The letters to the editor on this page obviously have one commonality — reaction to Webster University student Josh Ritchey’s guest commentary on the administration’s financial responsibilities.
After publication of the guest commentary, I observed a campus was abuzz about the concerns expressed in the piece. I saw it shared multiple times on students’ Facebook profiles. As of Tuesday, April 9, Ritchey’s guest commentary, “Webster administration’s arbitrary financial decisions need greater accountability,” has received 314 Facebook “likes” on The Journal’s website. This is not to say 314 people agree with Ritchey, but it seems to me that 314 people feel his points are worthy of discussion.
Some of the points Ritchey made in his commentary have been called inaccurate. Chief Communications Officer Barbara O’Malley states in her letter to the editor that these inaccuracies are “too numerous to answer here.” I am disappointed O’Malley did not address specific inaccuracies in the letter. I reached out to the public relations office via email last Thursday and invited a representative to specifically address the inaccuracies. My email was not returned as of press time. I do recognize Ritchey’s piece contained inaccuracies.
Katie Maxwell, junior and current student organization liaison for the Student Government Association, has suggested Journal opinion pieces “go through a more rigorous fact checking process” in order to prevent misinformation from being published.
For this point, I would agree with Maxwell.
There are inaccuracies in Ritchey’s commentary that have been found. I will address what I discovered:
— The most significant of the inaccuracies, in my opinion, pertains to President Elizabeth Stroble’s attendance at the Pi Kappa Delta Forensics and Debate Tournament, which the university hosted. Stroble did attend the speech and debate tournament, contrary to Ritchey’s assertion that she had not.
— The chess tournament, which Webster University won, was not NCAA regulated.
— Webster has one president and one chancellor emeritus, but not three provosts (which hold the same responsibilities as Julian Schuster, provost and senior vice president). Schuster is the only administrator to hold the “provost” title that Ritchey’s commentary alluded to. Two other administrators have the word “provost” in their titles: Paul Carney as the Assistant Provost for Student Affairs and Athletics Enrollment Management and Student Affairs, and Nancy Hellerud as associate provost.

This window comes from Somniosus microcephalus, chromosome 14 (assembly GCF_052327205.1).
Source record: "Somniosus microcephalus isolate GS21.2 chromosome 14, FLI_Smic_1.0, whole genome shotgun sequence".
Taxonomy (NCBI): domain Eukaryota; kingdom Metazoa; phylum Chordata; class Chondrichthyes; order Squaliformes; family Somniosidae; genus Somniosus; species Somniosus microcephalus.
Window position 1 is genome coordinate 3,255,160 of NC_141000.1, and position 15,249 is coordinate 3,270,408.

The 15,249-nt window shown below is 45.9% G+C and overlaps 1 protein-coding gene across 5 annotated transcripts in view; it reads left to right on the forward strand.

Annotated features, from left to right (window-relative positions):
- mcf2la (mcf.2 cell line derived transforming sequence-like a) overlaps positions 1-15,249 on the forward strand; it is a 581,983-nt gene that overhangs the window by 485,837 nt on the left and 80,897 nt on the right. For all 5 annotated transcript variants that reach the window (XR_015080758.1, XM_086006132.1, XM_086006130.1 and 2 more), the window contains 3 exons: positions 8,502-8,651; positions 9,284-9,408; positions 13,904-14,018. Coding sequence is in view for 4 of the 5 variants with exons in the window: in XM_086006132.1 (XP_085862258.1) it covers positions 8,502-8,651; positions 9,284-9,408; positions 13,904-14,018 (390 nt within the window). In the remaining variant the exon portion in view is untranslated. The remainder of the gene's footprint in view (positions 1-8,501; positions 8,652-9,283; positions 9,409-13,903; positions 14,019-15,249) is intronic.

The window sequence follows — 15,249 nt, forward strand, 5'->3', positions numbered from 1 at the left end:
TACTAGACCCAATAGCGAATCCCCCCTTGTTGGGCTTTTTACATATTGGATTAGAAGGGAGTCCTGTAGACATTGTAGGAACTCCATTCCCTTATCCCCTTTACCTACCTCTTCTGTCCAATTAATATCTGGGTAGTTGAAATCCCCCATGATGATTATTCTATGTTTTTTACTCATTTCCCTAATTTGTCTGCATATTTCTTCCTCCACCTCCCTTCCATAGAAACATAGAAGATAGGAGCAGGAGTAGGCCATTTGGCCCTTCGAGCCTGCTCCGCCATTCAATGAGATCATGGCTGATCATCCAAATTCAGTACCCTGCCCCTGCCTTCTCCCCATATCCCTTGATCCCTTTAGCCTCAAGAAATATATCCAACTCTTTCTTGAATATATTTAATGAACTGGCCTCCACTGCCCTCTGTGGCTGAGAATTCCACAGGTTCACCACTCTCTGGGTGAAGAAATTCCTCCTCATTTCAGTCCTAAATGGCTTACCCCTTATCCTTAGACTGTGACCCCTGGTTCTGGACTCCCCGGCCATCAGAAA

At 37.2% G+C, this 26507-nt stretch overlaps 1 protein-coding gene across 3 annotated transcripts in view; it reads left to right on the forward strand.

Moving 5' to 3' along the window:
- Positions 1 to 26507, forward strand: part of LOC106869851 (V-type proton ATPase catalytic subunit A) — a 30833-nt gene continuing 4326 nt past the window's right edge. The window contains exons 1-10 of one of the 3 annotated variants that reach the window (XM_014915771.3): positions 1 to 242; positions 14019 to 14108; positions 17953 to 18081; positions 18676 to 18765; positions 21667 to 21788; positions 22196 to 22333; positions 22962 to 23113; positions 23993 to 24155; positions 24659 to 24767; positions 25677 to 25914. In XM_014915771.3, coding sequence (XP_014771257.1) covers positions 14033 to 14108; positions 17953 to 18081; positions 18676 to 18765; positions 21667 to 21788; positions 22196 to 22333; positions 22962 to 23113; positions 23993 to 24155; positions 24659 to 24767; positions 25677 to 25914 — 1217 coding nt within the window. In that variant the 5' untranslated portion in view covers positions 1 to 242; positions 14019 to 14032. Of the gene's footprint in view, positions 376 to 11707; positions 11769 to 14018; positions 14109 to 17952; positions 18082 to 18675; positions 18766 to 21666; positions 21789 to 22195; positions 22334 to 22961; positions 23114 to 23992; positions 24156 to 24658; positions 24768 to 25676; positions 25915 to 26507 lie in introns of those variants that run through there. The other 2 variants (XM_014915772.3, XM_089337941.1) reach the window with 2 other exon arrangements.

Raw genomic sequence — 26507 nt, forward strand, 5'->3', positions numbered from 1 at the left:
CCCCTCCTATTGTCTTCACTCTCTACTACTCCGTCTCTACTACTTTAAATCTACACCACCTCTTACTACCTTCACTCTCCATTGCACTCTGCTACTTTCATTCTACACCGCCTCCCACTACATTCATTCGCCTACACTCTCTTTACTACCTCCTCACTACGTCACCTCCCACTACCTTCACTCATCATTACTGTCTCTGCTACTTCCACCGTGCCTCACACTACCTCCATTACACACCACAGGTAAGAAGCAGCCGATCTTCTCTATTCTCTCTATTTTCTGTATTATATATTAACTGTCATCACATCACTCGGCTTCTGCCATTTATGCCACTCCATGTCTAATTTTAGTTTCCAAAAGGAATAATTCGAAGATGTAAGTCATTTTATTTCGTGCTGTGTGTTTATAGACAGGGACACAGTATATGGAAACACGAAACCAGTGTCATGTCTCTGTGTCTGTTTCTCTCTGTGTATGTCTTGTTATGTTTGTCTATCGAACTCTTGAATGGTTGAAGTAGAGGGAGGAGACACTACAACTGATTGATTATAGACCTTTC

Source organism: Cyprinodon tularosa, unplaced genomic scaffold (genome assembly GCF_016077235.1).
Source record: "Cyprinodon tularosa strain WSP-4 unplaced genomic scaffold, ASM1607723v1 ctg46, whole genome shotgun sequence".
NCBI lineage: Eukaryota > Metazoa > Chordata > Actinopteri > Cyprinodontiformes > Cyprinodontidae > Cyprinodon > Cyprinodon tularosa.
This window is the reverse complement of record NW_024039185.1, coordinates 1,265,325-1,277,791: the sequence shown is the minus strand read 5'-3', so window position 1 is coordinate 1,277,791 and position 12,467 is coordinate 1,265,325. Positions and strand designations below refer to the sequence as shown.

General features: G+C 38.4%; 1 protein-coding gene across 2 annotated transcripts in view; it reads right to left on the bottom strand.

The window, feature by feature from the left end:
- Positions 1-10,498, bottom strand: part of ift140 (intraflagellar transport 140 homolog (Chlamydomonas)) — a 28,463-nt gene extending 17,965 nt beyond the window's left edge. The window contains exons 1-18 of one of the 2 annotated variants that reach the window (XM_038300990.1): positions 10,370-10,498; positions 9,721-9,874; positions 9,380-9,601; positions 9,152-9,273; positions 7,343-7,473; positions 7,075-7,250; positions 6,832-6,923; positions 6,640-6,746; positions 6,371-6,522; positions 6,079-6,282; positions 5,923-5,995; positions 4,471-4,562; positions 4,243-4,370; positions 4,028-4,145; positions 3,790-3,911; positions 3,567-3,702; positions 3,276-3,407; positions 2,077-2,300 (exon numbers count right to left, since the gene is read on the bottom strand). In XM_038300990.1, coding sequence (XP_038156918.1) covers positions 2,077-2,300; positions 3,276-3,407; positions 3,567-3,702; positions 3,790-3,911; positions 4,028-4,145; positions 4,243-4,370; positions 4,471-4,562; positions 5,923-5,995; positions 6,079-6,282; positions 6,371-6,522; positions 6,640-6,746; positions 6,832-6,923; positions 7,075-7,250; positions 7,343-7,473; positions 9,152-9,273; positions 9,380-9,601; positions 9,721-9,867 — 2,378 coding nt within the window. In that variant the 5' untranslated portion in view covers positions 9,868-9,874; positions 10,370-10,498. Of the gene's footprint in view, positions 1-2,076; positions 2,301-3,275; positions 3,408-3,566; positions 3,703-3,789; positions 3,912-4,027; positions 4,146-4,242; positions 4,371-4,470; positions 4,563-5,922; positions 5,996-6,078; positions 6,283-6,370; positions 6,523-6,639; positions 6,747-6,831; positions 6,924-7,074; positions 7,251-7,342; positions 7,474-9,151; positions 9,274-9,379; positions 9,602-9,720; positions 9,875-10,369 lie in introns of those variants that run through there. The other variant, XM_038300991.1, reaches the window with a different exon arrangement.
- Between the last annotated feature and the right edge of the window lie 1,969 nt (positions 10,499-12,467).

As editor of this paper, I cringe at corrections. With the attention this guest commentary received, I cringed a little longer than usual. In this situation, I didn’t meet the basic expectation of an editor to catch inaccuracies before going to print.
Given that, I still believe Ritchey’s commentary deserved space in this newspaper. Please note I am not saying I or any Journal editor or staff member completely agree or disagree with Ritchey’s comments. We all share varying opinions.
What I am saying is Ritchey’s observations are startling to me. In his commentary, Ritchey states he has observed an environment of fear — students fearful of the lack or loss of their financial aid and scholarships, his fear of not attending graduate school at Webster “due to lack of funding,” and fears of job loss among staff members.
Please take note that none of these points from Ritchey’s commentary directly address Webster’s chess team.
These points are the reason I was dismayed to read the line in Maxwell’s letter to the editor that states the judgment of Stroble and Schuster’s support of the chess team is “off topic and out of line.” She adds, “Each student has personal experiences they can tie into Ritchey’s piece, but we need to think of the big picture and work together.”
I am disappointed that someone who is campaigning for SGA — someone who promises increased student advocacy — does not address the concerns of Ritchey, a student, in her letter to the editor.
Ritchey could have taken other ways to state his concerns, but writing a guest commentary is certainly reasonable. I believe the opinions page is a way for members of this community to express thoughts, feelings and concerns. And, as evidence of this opinions page, is an avenue for public discussion.